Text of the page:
Privacy

by Tim Cushing


Filed Under:
fbi, gag order, nsl, secrecy, transparency

Companies:
google



FBI Lifts Gag Order On NSL Issued To Google... Which Doesn't Have Much To Say About It

from the THIS-JUST-IN:-mumblemumble...gag-order...mumble dept

The government's embrace of transparency -- an uncomfortable hug forced on it like a drunken uncle at a wedding reception by the passage of the USA Freedom Act -- has paid off for a local computer concern. Google is now able to speak in non-specifics about one (1) National Security Letter it has received.

The national security letter issued to Google was mentioned without fanfare in Google’s latest bi-annual transparency report, which includes information on government requests for data the company received from around the world in the first half of 2016.

Google received the secret subpoena in first half of 2015, according to the report.

Here's the original wording from the report, which follows actual specifics about new countries Google can add to the list of entities demanding user info from it (Algeria, Belarus, Cayman Islands, El Salvador, Fiji, and Saudi Arabia):

[P]ursuant to the USA Freedom Act, the FBI lifted a gag restriction on an NSL issued in the second half of 2015.

The law requires the FBI to "periodically" review its NSL-related gag orders to see whether the restriction still needs to be in effect. Theoretically, the gag order should be lifted three years after the NSL is issued or the investigation concludes, whichever comes first. Theoretically. I guess we'll see if the gag order floodgates begin opening in 2019.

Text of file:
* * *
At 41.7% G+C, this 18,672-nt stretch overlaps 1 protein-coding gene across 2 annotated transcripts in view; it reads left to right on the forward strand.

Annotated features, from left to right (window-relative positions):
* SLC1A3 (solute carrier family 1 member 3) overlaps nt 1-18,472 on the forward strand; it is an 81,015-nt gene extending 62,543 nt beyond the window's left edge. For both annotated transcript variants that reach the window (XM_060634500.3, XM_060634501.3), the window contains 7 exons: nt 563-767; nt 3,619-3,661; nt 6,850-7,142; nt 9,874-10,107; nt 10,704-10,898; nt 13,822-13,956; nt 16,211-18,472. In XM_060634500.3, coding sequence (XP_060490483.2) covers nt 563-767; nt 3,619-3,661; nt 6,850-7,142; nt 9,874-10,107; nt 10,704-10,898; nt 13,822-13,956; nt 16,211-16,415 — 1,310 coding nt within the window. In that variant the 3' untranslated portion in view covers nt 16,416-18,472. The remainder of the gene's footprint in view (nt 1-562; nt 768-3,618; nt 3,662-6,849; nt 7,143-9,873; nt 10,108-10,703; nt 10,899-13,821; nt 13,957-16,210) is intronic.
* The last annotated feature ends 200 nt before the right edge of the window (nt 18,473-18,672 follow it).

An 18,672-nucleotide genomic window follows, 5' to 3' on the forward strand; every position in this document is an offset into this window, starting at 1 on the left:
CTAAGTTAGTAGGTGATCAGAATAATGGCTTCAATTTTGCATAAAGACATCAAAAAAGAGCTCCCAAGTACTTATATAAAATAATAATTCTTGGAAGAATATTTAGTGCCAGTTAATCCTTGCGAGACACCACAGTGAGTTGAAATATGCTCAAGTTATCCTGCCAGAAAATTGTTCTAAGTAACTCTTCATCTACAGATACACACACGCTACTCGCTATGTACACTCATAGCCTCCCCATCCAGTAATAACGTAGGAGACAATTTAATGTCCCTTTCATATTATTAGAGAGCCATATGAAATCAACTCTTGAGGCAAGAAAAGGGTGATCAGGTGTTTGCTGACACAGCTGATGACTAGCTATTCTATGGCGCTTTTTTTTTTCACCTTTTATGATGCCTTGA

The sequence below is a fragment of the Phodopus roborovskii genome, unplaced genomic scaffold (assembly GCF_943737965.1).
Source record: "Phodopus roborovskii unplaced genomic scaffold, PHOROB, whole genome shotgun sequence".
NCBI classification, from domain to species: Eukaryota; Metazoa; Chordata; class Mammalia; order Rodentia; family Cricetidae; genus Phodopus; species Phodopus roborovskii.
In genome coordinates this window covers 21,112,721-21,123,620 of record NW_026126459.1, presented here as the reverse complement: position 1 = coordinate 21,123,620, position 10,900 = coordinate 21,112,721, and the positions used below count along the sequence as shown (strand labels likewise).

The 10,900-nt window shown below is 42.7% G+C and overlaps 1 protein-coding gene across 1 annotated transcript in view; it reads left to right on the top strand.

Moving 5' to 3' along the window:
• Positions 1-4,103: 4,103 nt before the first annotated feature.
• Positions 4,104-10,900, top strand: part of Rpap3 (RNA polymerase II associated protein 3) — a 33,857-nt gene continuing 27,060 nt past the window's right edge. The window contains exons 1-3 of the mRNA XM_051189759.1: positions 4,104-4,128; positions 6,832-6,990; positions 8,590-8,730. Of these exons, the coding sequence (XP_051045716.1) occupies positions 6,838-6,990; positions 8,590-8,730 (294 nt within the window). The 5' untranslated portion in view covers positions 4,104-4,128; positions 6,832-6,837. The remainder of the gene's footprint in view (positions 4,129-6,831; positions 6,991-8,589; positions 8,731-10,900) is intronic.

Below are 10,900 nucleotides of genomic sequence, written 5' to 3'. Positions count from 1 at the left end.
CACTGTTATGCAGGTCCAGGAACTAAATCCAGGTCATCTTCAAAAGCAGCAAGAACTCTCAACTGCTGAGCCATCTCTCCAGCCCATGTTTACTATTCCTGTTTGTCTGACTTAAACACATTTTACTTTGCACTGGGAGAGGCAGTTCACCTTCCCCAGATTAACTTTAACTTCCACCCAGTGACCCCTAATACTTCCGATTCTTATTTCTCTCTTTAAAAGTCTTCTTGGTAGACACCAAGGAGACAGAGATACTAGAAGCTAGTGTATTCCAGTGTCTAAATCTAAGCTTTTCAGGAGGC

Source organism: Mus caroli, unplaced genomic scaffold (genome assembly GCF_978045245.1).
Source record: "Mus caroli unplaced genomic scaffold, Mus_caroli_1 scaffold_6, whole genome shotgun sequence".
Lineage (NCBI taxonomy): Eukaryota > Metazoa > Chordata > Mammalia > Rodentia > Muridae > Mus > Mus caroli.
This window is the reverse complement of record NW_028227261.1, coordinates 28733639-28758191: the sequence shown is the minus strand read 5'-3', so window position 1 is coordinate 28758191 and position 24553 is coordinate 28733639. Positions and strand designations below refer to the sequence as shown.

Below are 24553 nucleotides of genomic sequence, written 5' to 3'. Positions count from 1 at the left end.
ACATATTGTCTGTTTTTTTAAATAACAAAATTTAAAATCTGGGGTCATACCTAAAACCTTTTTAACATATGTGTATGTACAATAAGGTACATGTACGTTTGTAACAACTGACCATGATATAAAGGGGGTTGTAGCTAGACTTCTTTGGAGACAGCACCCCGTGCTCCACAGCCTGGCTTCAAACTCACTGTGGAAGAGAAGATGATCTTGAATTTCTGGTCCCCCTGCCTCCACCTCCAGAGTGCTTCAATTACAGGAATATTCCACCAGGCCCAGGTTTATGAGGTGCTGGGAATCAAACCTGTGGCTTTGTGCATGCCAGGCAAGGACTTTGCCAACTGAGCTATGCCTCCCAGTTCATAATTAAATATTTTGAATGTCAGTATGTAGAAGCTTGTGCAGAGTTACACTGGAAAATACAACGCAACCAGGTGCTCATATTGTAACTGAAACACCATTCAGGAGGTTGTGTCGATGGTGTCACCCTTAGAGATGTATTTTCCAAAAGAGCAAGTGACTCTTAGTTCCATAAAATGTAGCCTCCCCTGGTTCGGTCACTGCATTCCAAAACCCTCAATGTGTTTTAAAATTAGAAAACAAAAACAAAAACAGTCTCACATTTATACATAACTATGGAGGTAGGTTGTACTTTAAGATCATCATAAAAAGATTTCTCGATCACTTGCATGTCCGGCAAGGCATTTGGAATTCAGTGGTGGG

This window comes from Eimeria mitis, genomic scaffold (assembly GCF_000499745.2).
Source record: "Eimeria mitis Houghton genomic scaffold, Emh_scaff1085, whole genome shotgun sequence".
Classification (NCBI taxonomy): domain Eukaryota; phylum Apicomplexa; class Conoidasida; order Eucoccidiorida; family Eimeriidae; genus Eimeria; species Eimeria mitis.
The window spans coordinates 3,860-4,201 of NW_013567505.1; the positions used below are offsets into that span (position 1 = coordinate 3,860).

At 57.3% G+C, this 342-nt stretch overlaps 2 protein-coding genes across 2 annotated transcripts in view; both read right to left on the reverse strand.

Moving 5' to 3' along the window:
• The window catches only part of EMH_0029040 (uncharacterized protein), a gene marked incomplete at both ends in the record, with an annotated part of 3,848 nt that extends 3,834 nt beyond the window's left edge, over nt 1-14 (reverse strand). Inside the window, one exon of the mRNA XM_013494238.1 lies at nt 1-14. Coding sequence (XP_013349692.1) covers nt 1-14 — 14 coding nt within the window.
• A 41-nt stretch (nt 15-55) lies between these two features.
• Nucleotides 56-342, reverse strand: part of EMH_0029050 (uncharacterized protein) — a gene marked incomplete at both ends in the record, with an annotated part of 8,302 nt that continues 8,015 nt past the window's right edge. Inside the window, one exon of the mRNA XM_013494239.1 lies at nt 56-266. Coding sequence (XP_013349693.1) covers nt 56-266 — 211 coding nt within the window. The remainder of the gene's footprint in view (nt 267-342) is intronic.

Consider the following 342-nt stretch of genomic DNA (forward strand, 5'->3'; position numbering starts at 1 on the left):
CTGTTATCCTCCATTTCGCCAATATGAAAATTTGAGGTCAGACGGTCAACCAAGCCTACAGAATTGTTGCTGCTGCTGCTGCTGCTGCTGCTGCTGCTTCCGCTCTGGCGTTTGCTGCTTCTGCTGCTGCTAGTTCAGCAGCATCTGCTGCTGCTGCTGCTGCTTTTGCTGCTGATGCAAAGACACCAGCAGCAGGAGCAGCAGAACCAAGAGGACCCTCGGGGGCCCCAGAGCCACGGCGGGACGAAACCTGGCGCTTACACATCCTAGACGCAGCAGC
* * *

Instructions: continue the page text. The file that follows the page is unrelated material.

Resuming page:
In addition to finally being able to barely talk about it, Google was also able to move the transparency dial forward exactly one click.

To reflect this, we have updated the range of NSLs received in that period — July to December 2015 — from 0-499 to 1-499.

What Google hasn't done is publish the request itself, something both Yahoo and Signal did once given the green light by the feds. It cited no reasons for withholding the contents. However, it may be unable to fully publish the letter, despite the lifting of the gag order, as The Intercept's Jenna McLaughlin points out.

It’s… unclear why Google wouldn’t immediately publish the document — unless the gag is only partially lifted, or the company is involved in ongoing litigation to challenge the order, neither of which were cited as reasons for holding it back.